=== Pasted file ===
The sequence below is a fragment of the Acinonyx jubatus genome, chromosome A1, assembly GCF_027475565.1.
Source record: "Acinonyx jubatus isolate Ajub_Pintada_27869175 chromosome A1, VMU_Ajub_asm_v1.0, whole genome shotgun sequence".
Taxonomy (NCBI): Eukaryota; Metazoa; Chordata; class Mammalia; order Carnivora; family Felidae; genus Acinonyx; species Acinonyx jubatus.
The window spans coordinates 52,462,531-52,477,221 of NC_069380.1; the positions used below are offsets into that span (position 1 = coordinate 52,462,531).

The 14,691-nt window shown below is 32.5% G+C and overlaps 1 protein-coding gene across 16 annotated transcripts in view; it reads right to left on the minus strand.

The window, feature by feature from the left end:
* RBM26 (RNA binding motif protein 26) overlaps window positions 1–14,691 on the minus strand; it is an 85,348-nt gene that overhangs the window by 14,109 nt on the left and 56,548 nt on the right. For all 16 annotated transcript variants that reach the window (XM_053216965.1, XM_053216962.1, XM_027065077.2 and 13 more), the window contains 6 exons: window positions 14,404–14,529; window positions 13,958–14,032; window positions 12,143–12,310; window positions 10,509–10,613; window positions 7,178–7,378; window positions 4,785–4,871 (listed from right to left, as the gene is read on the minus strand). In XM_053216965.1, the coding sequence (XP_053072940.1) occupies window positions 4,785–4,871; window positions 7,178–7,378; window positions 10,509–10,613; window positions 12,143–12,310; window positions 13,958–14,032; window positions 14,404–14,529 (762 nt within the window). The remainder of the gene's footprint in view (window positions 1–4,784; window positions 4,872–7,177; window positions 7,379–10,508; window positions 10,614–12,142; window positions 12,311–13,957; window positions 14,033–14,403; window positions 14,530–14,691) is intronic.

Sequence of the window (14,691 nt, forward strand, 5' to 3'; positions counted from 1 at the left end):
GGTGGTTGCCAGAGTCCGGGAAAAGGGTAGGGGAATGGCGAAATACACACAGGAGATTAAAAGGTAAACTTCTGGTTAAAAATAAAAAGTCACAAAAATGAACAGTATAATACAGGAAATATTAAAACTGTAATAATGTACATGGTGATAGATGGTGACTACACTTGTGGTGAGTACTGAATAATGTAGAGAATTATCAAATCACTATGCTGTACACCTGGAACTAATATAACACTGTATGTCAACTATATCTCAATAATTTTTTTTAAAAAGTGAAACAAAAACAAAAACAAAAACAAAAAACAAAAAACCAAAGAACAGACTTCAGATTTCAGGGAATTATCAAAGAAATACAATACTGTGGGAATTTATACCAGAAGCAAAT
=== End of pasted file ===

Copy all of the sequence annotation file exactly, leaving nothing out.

The sequence below is a fragment of the Acinonyx jubatus genome, chromosome A1, assembly GCF_027475565.1.
Source record: "Acinonyx jubatus isolate Ajub_Pintada_27869175 chromosome A1, VMU_Ajub_asm_v1.0, whole genome shotgun sequence".
Taxonomy (NCBI): Eukaryota; Metazoa; Chordata; class Mammalia; order Carnivora; family Felidae; genus Acinonyx; species Acinonyx jubatus.
The window spans coordinates 52,462,531-52,477,221 of NC_069380.1; the positions used below are offsets into that span (position 1 = coordinate 52,462,531).

The 14,691-nt window shown below is 32.5% G+C and overlaps 1 protein-coding gene across 16 annotated transcripts in view; it reads right to left on the minus strand.

The window, feature by feature from the left end:
* RBM26 (RNA binding motif protein 26) overlaps window positions 1–14,691 on the minus strand; it is an 85,348-nt gene that overhangs the window by 14,109 nt on the left and 56,548 nt on the right. For all 16 annotated transcript variants that reach the window (XM_053216965.1, XM_053216962.1, XM_027065077.2 and 13 more), the window contains 6 exons: window positions 14,404–14,529; window positions 13,958–14,032; window positions 12,143–12,310; window positions 10,509–10,613; window positions 7,178–7,378; window positions 4,785–4,871 (listed from right to left, as the gene is read on the minus strand). In XM_053216965.1, the coding sequence (XP_053072940.1) occupies window positions 4,785–4,871; window positions 7,178–7,378; window positions 10,509–10,613; window positions 12,143–12,310; window positions 13,958–14,032; window positions 14,404–14,529 (762 nt within the window). The remainder of the gene's footprint in view (window positions 1–4,784; window positions 4,872–7,177; window positions 7,379–10,508; window positions 10,614–12,142; window positions 12,311–13,957; window positions 14,033–14,403; window positions 14,530–14,691) is intronic.

Sequence of the window (14,691 nt, forward strand, 5' to 3'; positions counted from 1 at the left end):
GGTGGTTGCCAGAGTCCGGGAAAAGGGTAGGGGAATGGCGAAATACACACAGGAGATTAAAAGGTAAACTTCTGGTTAAAAATAAAAAGTCACAAAAATGAACAGTATAATACAGGAAATATTAAAACTGTAATAATGTACATGGTGATAGATGGTGACTACACTTGTGGTGAGTACTGAATAATGTAGAGAATTATCAAATCACTATGCTGTACACCTGGAACTAATATAACACTGTATGTCAACTATATCTCAATAATTTTTTTTAAAAAGTGAAACAAAAACAAAAACAAAAACAAAAAACAAAAAACCAAAGAACAGACTTCAGATTTCAGGGAATTATCAAAGAAATACAATACTGTGGGAATTTATACCAGAAGCAAAT